Welcome to the ancient capital of Lithuania! Vilnius is an amazing place for tourism, vacations as well as for business visits. The modern culture of Vilnius fully reflects the diversity of city life. Nowadays it plays the same great role in cultural life of Eastern Europe as it used to in Medieval Times. Evenings of classical music and competitions are held at the Philharmonic Society Hall. Operas, ballets and plays are staged at the Opera and Ballet Theatre, the Youth Theatre, the Academic Drama Theatre. There are seven art galleries and a huge modern art center in the city. The Lithuanian capital is also famous for its commercial fairs and exhibitions.
Almost all hotels and a dormitory for young people are situated in the central part of the city. There are many restaurants and cafes where you can find a great variety of different foods, from Lithuanian to East European or North American dishes.
Embassies, business representations, agencies, office buildings are also located in the center. The banks of Vilnius are concentrated in the historical Old Town or nearby. There are many currency exchange centers. One can obtain goods and services using credit cards and travel checks.
Advantageous geographical location makes Vilnius a gateway to Lithuania and the Baltic States. International airport is within half an hour from the city center.
Vilnius is famous for its historical past, monuments, churches and green surroundings. There are also many industrial enterprises with educated labor force.
The Old Part of Vilnius is among the most prominent monuments of culture in the world. Epoch-making European styles have left their distinct traces in the city's architecture. Churches, castles, palaces and museums of Vilnius introduce the great historical heritage of this country. Because of its originality and great cultural value the Old Town of Vilnius is listed in the World Heritage Register of UNESCO.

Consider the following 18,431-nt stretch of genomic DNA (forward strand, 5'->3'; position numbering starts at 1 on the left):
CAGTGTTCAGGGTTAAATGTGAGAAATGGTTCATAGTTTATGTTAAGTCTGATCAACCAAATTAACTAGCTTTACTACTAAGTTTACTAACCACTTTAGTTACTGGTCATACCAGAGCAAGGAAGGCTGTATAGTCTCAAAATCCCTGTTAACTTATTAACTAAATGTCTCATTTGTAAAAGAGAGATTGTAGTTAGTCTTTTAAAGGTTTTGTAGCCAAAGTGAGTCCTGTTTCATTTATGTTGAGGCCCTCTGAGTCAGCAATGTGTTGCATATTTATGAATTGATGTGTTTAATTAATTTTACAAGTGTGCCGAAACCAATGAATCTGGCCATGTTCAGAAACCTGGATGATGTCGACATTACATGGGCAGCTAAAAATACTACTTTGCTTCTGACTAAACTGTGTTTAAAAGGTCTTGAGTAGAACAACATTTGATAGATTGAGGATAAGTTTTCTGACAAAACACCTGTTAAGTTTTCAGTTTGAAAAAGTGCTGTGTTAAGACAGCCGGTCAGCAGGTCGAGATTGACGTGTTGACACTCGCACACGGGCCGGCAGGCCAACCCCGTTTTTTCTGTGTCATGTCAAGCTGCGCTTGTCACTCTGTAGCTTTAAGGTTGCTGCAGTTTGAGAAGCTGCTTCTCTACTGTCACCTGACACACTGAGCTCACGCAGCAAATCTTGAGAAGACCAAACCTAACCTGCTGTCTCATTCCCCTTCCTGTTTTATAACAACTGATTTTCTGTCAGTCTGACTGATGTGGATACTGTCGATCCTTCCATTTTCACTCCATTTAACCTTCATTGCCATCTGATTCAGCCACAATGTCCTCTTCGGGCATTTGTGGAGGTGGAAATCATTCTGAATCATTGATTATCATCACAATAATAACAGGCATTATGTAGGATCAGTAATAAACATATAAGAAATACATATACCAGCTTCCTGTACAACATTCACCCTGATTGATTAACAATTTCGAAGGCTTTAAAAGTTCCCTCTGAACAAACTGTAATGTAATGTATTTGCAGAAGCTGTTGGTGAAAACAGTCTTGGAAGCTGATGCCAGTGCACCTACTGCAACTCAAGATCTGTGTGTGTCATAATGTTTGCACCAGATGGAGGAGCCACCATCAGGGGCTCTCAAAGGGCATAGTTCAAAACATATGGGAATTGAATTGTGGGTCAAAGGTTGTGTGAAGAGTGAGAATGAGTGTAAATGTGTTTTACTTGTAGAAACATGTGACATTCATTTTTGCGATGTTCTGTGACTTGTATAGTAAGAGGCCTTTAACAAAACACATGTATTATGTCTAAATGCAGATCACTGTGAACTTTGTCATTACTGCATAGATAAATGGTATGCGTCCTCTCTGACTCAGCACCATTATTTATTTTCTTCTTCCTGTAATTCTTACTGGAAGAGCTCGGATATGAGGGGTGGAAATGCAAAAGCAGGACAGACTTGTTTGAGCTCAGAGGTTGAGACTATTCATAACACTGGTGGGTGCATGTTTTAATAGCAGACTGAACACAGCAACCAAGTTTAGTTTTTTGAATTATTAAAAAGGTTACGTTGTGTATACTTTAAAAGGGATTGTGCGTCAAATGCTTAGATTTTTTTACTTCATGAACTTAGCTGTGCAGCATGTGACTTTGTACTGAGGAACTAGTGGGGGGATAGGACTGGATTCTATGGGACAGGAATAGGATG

This modern city with great historical monuments, well-developed infrastructure and rich cultural and business life has something attractive to everyone.
History of VilniusVilnius is one of the oldest cities in Lithuania. It stretches along both banks of the fast flowing Neris River, and is set among pine forests hills. It was an important crossroad of internal and international merchant routes, which led from the Baltic to the Black Sea and from Western Europe to the Middle East.
The prosperity of Vilnius city is symbolized in the legend about the grand Duke Gediminas. While sleeping he saw a roaring iron wolf on one of the numerous Vilnius hills. The oldest Lithuanian prophet explained the dream as meaning that the town's reputation and fame would spread far and wide. Having declared Vilnius his "royal town", Gediminas set conditions for its subsequent growth as a political, economical and cultural center of Lithuania. The so called Upper Castle, the fortress on the Castle Hill, was used for defense purposes.
It is also important to note that Slavonic population greatly influenced the administrative structure, socio-economic and cultural development of the Grand Duchy of Lithuania. Early in the 13th century, West Russian lands took part in the creation of the Lithuanian Grand Duchy, which was necessitated by the threat from Livonian Order and Tartars that captured eastern and southern provinces of Russia in 1230-1240s.